The BPI put their money where their mouth is…

The BPI are taking legal action against UK file sharers who they claim are uploading songs onto peer-to-peer services.

The organisation have announced this morning (October 6) that people based in the UK are being targeted by the action – the first of its kind in the country.

In the UK, the BPI has up to this point opted for a softer approach to that of the US, where the Recording Industry Association Of America (RIAA) have already pursued thousands of file sharers via the courts. In the UK the BPI has spent much of this year on a campaign to warn users that their actions are considered illegal.

However, earlier this week it became clear that the BPI’s stance on file sharing had hardened, with a source telling NME.COM:  “There are a small percentage of hardcore internet users who are uploading material regardless of its illegality. It would appear that litigation is the only way to deter them. It’s becoming pretty obvious that litigation needs to be there as a deterrent.

“The way we’re all feeling is that we’re sitting on a broadband time bomb. Broadband is a key driver in file sharing, we’ve seen it in the US and Germany. What we want is the growth in broadband to be a real stimulant of growth of legal download services. We don’t want to see it destroy our albums market.”

The BPI is the British record industry’s trade association, representing many British record companies. However, artists have not always seen the problem with file sharing.

Earlier this year, Alex Kapranos from Franz Ferdinand gave a lecture on the subject in Edinburgh. He said: “To be honest I’m all for song swapping online. Downloading music from the Internet is something I do myself and something that I’d be keen to encourage.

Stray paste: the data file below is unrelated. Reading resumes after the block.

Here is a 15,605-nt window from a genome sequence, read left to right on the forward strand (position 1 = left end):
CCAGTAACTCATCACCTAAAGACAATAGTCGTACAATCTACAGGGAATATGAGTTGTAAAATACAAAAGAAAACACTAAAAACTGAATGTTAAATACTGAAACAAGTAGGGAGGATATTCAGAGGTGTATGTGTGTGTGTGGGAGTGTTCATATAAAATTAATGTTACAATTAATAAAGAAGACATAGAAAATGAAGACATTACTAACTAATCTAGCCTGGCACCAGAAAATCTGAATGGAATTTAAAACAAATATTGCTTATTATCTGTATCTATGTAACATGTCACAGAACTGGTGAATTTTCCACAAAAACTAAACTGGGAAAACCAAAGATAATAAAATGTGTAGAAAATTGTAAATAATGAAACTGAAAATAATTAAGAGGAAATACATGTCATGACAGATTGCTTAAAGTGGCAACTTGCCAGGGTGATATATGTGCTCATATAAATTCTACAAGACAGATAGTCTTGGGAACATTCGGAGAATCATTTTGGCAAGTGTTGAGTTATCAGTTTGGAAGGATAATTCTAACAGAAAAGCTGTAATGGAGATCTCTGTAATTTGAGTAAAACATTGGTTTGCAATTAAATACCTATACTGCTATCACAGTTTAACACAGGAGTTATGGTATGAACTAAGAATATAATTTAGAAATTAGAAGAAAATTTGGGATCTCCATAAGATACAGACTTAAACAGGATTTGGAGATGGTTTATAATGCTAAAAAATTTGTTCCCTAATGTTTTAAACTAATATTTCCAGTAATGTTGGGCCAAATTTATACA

“From my experience it isn’t necessarily the musicians themselves that are against it, but those companies involved in the music industry.

“The way the music industry is trying to regulate online sites at the minute is very heavy-handed – fining kids for downloading songs is just crazy.

“File-sharing is something that has really helped us as a band in getting established. When Franz Ferdinand played a gig in New York for the first time, a lot of people there already knew our songs and were singing along.

“For us it has been global word of mouth that has helped our progress, not hindered it. I don’t think it is damaging musicians at all. Downloading music is as revolutionary an invention as the gramophone and I’m all for it.”

In tandem with the BPI’s threats, 2004 has been a landmark year for legal downloading in the UK, Napster and iTunes both launching, and Radio 1 broadcasting the first ever official download chart.

A full announcment on the scope of the action will be made later today. Are you facing legal action? NME.COM wants to hear your story. E-mail with a contact number and we’ll get back to you.